Independent Student Newspaper Since 1969

The Badger Herald

Independent Student Newspaper Since 1969

The Badger Herald

Independent Student Newspaper Since 1969

The Badger Herald


International tribunals worth the time

Journalist Thierry Cruvellier spoke on campus Wednesday night about how international criminal tribunals can create justice for victims in countries that have experienced war crimes. While most of the earlier courts only had international members, now there are efforts to include citizens from the actual countries.[/media-credit]

Focusing on the workings of international criminal tribunals in countries such as Cambodia and Rwanda, an international journalist told a University of Wisconsin audience Wednesday the results are worth the wait.

Thierry Cruvellier reported on the International Justice Tribunal in Rwanda from 1997-2002 and said the courts are mechanisms of justice used after severe war crimes and genocide in countries such as Rwanda.

While the courts seem good on their face, he said they should not be regarded as inherently good, because they cannot solve all problems for countries.


“In the political world we’re living in, you’re not going to have easy answers,” Cruvellier said.

International criminal tribunals are an important mechanism of transitional justice by which countries transition from war to peace, he said.

Cruvellier said the first few courts were fully international, with no members from countries where the crimes happened.

Because these first courts contained all international members, they were disconnected from the crimes committed, which was exacerbated by the fact many of the earlier courts were also held outside the country where the violation occurred, Cruvellier said.

There is now an effort towards re-nationalization, in which the newer courts are mixed, with shared responsibility between citizens and international participants, Cruvellier added.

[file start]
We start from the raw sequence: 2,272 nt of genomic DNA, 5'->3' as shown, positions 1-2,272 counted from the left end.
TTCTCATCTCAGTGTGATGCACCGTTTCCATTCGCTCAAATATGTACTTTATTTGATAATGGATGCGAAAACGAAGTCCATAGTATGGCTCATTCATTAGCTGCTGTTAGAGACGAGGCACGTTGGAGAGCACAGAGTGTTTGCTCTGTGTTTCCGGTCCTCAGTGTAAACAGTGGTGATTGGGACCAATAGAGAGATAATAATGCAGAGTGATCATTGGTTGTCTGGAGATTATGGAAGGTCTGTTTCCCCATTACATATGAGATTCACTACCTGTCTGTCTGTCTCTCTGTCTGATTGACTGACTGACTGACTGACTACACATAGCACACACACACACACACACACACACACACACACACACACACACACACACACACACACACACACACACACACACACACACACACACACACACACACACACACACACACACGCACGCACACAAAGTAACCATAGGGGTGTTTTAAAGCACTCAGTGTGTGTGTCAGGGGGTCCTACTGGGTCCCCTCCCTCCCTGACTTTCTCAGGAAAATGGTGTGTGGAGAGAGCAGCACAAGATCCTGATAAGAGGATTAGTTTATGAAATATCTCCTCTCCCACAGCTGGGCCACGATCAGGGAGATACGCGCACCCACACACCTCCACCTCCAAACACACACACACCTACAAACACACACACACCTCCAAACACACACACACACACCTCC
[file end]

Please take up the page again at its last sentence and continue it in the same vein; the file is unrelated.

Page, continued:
Cruvellier also said the length the courts last is something the United Nations did not expect, one more thing the U.N. is learning from.

The U.N. mandated the earliest courts established in Rwanda and Yugoslavia in the early 1990s to last only four years, but they are still in existence today, he said. The courts are expected to last at least twenty years now.

The drawn-out court process has made questions of justice more difficult to discern, he said.

“What is the right time for justice? This is a huge question that I don’t have an answer for,” Cruvellier said.

Despite time and international court members adding distance to the crimes, Cruvellier said these tribunals can still be considered political transitions.

He used the example of Rwanda, where mass murder was followed by mass justice when more than one million people were prosecuted for the human rights violations that occurred there 20 years earlier.

Cruvellier said the four main methods of transitional justice currently in use are trial, truth seeking, reparations and vetting.

He said vetting is when state institutions are purged of military members involved in crimes without trying them in court.

Even with the presence of tribunals, Cruvellier said the damage has already been done.

“There will never be an answer that is satisfying enough for the victims,” Cruvellier said.

UW graduate student Aliza Luft said she enjoyed the talk and thought learning about issues such as criminal tribunals is an important part of being a good citizen.

“We don’t fully recognize countries with so much political clout affect the politics of other nations,” he said.

UW senior Carolyn Lucas agreed and said understanding world-wide issues will help people understand their own countries better.

“Theses lectures help us understand what is going on in our own country,” Lucas said. “If we can learn from other people’s mistake that can be very helpful.”

Leave a Comment
Donate to The Badger Herald

Your donation will support the student journalists of University of Wisconsin-Madison. Your contribution will allow us to purchase equipment and cover our annual website hosting costs.

More to Discover
Donate to The Badger Herald

Comments (0)

All The Badger Herald Picks Reader Picks Sort: Newest

Your email address will not be published. Required fields are marked *